File Notes of expert opinions in Qld: Are they privileged? Case Review: Enkelmann & Ors v Stewart & Anor [2023] QCA 155

The position regarding disclosure of file notes taken during discussions with experts has been the subject of debate in Queensland. The Court of Appeal has now provided some clarity.

The Court of Appeal found that, while in this instance, the solicitors’ file notes containing the opinion of an expert were protected by legal professional privilege, subsequent conduct by the Appellants in failing to object to questions put to the expert during cross examination (or to otherwise assert privilege), impliedly waived this privilege.

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When to issue a death certificate or to refer a patient’s death to the NSW Coroner?

Doctors have a legal obligation not to issue a death certificate if the person’s death is a ‘reportable death’. But what is a reportable death?

A person’s death is a ‘reportable death’ if it is:

  • a violent or unnatural death;
  • a sudden death the cause of which is unknown;
  • the person died under suspicious or unusual circumstances;
  • the person had not been attended by a doctor during the period of 6 months immediately before the person’s death;
  • the person died in circumstances where the death was not the reasonably expected outcome of a health-related procedure; or
  • the person died while in or temporarily absent from a mental health facility.

Click here to read more.

An Employer/Medical Practice perspective on title protections: What are the obligations and pitfalls?

The Health Professional Regulation National Law 2009 (National Law) restricts the use of protected titles and makes it unlawful for someone to knowingly or recklessly, take or use a title in a way that would be reasonably expected to make another person believe they are registered in one of the health professions listed in the National Law, when they are not registered.1 It is also unlawful to use a specialist title when the person does not have specialist registration.2 Similarly it is unlawful to claim to be registered under the National Law when that is not the case.3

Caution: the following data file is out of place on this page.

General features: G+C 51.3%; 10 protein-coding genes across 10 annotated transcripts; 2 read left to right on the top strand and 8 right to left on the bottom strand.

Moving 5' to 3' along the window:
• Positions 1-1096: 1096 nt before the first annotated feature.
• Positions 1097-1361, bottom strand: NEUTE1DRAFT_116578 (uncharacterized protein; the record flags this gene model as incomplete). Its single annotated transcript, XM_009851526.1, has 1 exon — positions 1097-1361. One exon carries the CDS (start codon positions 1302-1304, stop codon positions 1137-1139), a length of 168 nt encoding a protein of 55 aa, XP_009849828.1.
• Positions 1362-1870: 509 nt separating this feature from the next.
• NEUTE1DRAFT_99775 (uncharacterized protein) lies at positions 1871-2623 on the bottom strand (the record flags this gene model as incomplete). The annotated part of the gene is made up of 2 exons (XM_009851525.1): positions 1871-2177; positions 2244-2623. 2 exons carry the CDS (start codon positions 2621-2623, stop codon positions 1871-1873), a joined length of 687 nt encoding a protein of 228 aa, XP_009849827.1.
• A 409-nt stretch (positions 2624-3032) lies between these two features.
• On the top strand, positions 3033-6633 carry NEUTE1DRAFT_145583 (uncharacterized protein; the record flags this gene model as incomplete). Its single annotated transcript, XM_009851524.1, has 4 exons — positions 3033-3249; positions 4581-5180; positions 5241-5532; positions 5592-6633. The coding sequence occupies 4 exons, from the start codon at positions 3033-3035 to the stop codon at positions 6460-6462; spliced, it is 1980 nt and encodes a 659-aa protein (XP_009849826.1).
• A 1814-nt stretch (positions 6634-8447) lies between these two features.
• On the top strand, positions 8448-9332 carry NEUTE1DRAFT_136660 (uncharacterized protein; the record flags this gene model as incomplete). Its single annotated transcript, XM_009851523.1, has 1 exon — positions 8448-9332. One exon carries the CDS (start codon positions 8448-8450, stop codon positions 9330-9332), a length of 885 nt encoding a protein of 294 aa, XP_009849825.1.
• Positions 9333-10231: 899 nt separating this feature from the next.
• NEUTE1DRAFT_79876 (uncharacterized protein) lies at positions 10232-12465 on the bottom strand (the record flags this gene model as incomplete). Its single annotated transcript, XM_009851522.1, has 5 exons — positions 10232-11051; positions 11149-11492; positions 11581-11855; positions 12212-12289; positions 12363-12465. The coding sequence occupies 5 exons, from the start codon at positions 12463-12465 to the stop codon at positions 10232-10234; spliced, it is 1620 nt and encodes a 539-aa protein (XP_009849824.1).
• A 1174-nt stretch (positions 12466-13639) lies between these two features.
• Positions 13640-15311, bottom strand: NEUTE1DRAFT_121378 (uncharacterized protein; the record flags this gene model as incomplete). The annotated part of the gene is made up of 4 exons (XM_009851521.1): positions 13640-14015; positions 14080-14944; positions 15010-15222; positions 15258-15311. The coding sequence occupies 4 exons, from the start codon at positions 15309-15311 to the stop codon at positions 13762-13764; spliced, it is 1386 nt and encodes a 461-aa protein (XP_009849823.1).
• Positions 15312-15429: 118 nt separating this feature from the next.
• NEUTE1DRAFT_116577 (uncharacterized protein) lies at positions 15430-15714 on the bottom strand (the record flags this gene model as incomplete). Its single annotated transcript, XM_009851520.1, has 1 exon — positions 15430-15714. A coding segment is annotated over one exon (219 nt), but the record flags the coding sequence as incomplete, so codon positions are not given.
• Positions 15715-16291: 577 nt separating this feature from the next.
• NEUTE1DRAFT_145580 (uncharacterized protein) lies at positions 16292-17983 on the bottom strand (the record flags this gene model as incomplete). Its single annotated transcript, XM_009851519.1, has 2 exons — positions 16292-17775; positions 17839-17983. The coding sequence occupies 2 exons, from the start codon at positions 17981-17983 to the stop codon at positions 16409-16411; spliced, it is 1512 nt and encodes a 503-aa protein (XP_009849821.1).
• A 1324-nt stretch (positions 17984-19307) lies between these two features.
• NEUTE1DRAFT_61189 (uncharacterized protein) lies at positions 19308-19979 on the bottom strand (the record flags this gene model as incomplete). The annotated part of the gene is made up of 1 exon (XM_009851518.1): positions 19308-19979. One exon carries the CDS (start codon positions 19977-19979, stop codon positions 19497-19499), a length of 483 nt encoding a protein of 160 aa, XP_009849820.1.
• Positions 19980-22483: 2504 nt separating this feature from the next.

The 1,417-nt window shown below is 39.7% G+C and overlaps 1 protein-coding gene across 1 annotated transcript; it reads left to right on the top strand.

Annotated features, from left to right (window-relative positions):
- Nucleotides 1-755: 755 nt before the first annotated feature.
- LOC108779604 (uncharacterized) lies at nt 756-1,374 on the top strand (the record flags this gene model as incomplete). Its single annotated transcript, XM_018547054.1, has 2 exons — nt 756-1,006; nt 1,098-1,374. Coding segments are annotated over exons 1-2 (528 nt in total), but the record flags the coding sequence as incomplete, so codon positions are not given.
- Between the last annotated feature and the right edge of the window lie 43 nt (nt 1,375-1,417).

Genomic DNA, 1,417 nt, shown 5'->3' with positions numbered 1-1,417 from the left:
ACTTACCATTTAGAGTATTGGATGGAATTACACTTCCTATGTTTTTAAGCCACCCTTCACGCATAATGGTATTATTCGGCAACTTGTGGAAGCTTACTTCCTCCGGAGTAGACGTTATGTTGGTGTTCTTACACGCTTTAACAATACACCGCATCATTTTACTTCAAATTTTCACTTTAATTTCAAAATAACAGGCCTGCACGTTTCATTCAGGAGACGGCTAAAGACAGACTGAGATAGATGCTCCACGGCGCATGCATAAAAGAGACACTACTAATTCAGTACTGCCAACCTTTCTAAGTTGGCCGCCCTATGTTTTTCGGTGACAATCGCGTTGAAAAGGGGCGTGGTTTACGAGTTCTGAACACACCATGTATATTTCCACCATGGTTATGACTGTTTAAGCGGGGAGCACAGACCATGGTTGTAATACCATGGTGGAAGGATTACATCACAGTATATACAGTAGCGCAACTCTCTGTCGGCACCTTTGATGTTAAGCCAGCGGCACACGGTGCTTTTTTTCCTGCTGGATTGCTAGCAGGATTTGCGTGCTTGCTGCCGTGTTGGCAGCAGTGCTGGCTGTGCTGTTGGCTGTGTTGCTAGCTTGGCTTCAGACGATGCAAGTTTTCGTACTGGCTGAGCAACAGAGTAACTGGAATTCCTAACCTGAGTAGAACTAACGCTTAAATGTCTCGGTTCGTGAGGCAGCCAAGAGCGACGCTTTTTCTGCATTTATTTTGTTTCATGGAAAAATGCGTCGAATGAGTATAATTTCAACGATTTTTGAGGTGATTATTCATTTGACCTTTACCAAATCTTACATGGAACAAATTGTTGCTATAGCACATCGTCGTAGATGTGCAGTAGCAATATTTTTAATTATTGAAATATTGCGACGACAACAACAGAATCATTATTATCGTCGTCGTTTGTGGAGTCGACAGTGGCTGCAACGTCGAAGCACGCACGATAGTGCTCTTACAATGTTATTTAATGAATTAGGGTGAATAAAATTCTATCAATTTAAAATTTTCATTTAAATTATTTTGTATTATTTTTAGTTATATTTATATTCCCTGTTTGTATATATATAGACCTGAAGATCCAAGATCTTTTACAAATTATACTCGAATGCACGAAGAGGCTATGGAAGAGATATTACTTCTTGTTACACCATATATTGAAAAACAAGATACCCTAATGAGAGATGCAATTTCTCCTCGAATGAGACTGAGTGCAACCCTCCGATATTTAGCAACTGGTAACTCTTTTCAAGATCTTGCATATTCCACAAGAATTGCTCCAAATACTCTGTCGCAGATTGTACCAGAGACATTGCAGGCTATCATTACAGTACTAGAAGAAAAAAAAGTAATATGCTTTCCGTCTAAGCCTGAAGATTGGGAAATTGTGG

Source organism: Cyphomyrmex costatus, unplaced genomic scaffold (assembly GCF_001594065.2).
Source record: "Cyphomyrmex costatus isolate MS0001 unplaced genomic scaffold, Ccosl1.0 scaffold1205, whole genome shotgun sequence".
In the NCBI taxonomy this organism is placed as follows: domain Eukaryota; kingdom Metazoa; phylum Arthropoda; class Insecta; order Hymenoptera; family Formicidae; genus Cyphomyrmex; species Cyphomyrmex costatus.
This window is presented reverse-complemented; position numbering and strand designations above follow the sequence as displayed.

Click here to read more.

Yet another Medical Panels judgment: Vicinity Centres PM Pty Ltd v Arik

On 5 December 2023 the Victorian Court of Appeal delivered judgment in an appeal relating to the proper interpretation of the American Medical Association Guides to the Evaluation of Permanent Impairment Fourth Edition.4

The appeal was granted, which means that the Medical Panel and trained assessors alike can return to assessing impairment of the lower extremity using the range of motion method in the way they had previously done.

Click here to read more.

High stakes: Navigating medicinal cannabis in the workplace

Dealing with cannabis used to be simple for employers – if an employee tested positive then they could be disciplined or dismissed. It’s not that easy anymore!

Australia legalised the use of medicinal cannabis in 2016. Since then, we have seen an increasing number of employees being prescribed medicinal cannabis for chronic conditions, anxiety, back pain and managing the ongoing side effects of chemotherapy treatment. This has created an enormous challenge for many of our clients, especially in the resources industry, who now need to balance work health and safety obligations with anti-discrimination legislation.

Click here to read more.

1s113 Health Professional Regulation National Law 2009
2s115 Health Professional Regulation National Law 2009
3s116 Health Professional Regulation National Law 2009
4Vicinity Centres PM Pty Ltd v Arik & Ors [2023] VSCA 295